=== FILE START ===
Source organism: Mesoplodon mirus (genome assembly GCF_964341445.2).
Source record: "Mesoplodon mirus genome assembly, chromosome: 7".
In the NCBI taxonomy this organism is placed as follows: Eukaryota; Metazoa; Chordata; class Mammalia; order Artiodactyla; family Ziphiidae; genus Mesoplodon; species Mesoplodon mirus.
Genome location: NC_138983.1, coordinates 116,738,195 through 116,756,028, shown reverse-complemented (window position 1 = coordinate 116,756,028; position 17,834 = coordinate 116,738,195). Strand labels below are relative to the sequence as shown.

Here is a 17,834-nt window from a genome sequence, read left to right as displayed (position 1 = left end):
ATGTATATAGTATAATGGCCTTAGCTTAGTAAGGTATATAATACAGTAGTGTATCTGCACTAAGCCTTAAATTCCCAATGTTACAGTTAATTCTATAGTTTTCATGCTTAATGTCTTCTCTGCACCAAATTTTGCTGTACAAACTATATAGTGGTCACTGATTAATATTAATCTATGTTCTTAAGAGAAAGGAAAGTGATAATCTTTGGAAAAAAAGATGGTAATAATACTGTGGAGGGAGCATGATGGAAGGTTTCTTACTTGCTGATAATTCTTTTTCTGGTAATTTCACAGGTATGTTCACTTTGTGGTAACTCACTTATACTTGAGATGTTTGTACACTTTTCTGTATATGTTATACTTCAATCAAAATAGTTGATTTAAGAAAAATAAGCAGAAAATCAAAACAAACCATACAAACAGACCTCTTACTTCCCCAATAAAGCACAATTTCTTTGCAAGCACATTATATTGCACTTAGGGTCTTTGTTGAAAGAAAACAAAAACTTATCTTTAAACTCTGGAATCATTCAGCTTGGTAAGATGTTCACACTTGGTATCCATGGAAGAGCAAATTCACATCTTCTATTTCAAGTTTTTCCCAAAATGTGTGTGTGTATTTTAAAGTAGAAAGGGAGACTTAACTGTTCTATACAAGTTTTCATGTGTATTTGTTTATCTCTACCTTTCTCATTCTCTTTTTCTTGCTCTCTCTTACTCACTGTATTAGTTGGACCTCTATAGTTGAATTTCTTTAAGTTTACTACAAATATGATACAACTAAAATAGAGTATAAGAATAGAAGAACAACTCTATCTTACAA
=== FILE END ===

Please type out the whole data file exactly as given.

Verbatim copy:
Source organism: Mesoplodon mirus (genome assembly GCF_964341445.2).
Source record: "Mesoplodon mirus genome assembly, chromosome: 7".
In the NCBI taxonomy this organism is placed as follows: Eukaryota; Metazoa; Chordata; class Mammalia; order Artiodactyla; family Ziphiidae; genus Mesoplodon; species Mesoplodon mirus.
Genome location: NC_138983.1, coordinates 116,738,195 through 116,756,028, shown reverse-complemented (window position 1 = coordinate 116,756,028; position 17,834 = coordinate 116,738,195). Strand labels below are relative to the sequence as shown.

Here is a 17,834-nt window from a genome sequence, read left to right as displayed (position 1 = left end):
ATGTATATAGTATAATGGCCTTAGCTTAGTAAGGTATATAATACAGTAGTGTATCTGCACTAAGCCTTAAATTCCCAATGTTACAGTTAATTCTATAGTTTTCATGCTTAATGTCTTCTCTGCACCAAATTTTGCTGTACAAACTATATAGTGGTCACTGATTAATATTAATCTATGTTCTTAAGAGAAAGGAAAGTGATAATCTTTGGAAAAAAAGATGGTAATAATACTGTGGAGGGAGCATGATGGAAGGTTTCTTACTTGCTGATAATTCTTTTTCTGGTAATTTCACAGGTATGTTCACTTTGTGGTAACTCACTTATACTTGAGATGTTTGTACACTTTTCTGTATATGTTATACTTCAATCAAAATAGTTGATTTAAGAAAAATAAGCAGAAAATCAAAACAAACCATACAAACAGACCTCTTACTTCCCCAATAAAGCACAATTTCTTTGCAAGCACATTATATTGCACTTAGGGTCTTTGTTGAAAGAAAACAAAAACTTATCTTTAAACTCTGGAATCATTCAGCTTGGTAAGATGTTCACACTTGGTATCCATGGAAGAGCAAATTCACATCTTCTATTTCAAGTTTTTCCCAAAATGTGTGTGTGTATTTTAAAGTAGAAAGGGAGACTTAACTGTTCTATACAAGTTTTCATGTGTATTTGTTTATCTCTACCTTTCTCATTCTCTTTTTCTTGCTCTCTCTTACTCACTGTATTAGTTGGACCTCTATAGTTGAATTTCTTTAAGTTTACTACAAATATGATACAACTAAAATAGAGTATAAGAATAGAAGAACAACTCTATCTTACAA